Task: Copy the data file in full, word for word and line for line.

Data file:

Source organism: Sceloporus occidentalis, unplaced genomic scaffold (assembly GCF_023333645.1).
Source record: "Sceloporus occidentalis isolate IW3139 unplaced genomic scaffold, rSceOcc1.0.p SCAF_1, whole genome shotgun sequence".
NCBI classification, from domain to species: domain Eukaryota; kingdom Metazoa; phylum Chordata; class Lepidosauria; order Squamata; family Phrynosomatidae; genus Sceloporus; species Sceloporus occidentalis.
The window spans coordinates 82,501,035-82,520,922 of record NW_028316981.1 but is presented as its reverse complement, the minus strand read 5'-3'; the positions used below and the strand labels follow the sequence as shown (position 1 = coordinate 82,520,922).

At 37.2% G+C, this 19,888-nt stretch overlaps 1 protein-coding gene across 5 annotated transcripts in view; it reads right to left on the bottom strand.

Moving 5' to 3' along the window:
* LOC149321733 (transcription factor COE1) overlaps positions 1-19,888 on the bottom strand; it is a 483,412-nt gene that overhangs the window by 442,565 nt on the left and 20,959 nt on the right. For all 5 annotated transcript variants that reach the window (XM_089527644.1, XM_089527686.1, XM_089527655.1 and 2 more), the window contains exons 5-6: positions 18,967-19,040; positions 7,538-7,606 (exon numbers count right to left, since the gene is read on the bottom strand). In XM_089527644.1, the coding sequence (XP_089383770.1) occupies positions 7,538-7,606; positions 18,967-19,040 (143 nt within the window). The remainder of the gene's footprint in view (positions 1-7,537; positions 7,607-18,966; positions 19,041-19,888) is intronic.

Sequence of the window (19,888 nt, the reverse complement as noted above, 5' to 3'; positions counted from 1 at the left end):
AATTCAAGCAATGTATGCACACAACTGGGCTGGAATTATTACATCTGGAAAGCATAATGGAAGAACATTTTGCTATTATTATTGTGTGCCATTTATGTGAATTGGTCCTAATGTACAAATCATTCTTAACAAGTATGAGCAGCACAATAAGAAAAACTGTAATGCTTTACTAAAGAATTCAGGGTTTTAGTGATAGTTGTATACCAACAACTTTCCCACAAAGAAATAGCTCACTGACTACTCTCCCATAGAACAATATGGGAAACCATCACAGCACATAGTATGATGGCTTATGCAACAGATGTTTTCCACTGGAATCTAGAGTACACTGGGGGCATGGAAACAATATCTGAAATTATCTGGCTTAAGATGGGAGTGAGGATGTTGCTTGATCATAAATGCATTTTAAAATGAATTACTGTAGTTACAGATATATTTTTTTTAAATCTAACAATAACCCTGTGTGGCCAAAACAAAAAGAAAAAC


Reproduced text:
Source organism: Sceloporus occidentalis, unplaced genomic scaffold (assembly GCF_023333645.1).
Source record: "Sceloporus occidentalis isolate IW3139 unplaced genomic scaffold, rSceOcc1.0.p SCAF_1, whole genome shotgun sequence".
NCBI classification, from domain to species: domain Eukaryota; kingdom Metazoa; phylum Chordata; class Lepidosauria; order Squamata; family Phrynosomatidae; genus Sceloporus; species Sceloporus occidentalis.
The window spans coordinates 82,501,035-82,520,922 of record NW_028316981.1 but is presented as its reverse complement, the minus strand read 5'-3'; the positions used below and the strand labels follow the sequence as shown (position 1 = coordinate 82,520,922).

At 37.2% G+C, this 19,888-nt stretch overlaps 1 protein-coding gene across 5 annotated transcripts in view; it reads right to left on the bottom strand.

Moving 5' to 3' along the window:
* LOC149321733 (transcription factor COE1) overlaps positions 1-19,888 on the bottom strand; it is a 483,412-nt gene that overhangs the window by 442,565 nt on the left and 20,959 nt on the right. For all 5 annotated transcript variants that reach the window (XM_089527644.1, XM_089527686.1, XM_089527655.1 and 2 more), the window contains exons 5-6: positions 18,967-19,040; positions 7,538-7,606 (exon numbers count right to left, since the gene is read on the bottom strand). In XM_089527644.1, the coding sequence (XP_089383770.1) occupies positions 7,538-7,606; positions 18,967-19,040 (143 nt within the window). The remainder of the gene's footprint in view (positions 1-7,537; positions 7,607-18,966; positions 19,041-19,888) is intronic.

Sequence of the window (19,888 nt, the reverse complement as noted above, 5' to 3'; positions counted from 1 at the left end):
AATTCAAGCAATGTATGCACACAACTGGGCTGGAATTATTACATCTGGAAAGCATAATGGAAGAACATTTTGCTATTATTATTGTGTGCCATTTATGTGAATTGGTCCTAATGTACAAATCATTCTTAACAAGTATGAGCAGCACAATAAGAAAAACTGTAATGCTTTACTAAAGAATTCAGGGTTTTAGTGATAGTTGTATACCAACAACTTTCCCACAAAGAAATAGCTCACTGACTACTCTCCCATAGAACAATATGGGAAACCATCACAGCACATAGTATGATGGCTTATGCAACAGATGTTTTCCACTGGAATCTAGAGTACACTGGGGGCATGGAAACAATATCTGAAATTATCTGGCTTAAGATGGGAGTGAGGATGTTGCTTGATCATAAATGCATTTTAAAATGAATTACTGTAGTTACAGATATATTTTTTTTAAATCTAACAATAACCCTGTGTGGCCAAAACAAAAAGAAAAAC